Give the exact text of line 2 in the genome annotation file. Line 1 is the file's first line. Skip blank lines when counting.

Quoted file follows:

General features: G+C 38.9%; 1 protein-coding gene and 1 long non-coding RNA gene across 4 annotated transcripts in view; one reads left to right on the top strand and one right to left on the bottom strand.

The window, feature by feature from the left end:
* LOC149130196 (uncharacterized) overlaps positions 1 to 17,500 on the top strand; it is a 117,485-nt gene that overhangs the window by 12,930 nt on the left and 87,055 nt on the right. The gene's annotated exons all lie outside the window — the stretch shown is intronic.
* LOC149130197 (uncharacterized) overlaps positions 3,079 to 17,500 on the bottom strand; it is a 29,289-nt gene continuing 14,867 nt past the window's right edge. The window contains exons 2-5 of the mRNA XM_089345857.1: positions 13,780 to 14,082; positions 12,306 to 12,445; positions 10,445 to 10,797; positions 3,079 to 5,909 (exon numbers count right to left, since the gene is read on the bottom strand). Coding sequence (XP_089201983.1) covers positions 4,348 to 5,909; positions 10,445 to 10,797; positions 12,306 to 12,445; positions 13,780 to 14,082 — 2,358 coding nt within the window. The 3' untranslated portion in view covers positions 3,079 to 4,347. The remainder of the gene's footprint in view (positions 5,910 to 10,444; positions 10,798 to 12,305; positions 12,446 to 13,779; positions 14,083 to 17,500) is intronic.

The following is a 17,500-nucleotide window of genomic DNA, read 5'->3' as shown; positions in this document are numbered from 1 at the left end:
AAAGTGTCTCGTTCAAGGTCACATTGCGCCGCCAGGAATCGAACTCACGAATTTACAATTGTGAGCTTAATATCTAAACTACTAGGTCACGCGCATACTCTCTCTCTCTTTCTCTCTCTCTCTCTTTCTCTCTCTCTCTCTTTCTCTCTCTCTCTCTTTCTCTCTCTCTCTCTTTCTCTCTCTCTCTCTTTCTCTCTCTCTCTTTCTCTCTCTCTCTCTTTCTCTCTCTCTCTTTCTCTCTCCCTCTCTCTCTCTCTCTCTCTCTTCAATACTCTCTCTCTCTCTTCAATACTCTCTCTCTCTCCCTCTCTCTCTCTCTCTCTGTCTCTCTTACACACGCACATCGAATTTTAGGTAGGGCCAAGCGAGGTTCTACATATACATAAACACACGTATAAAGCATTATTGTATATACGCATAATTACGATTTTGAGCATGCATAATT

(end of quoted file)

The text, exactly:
The window, feature by feature from the left end: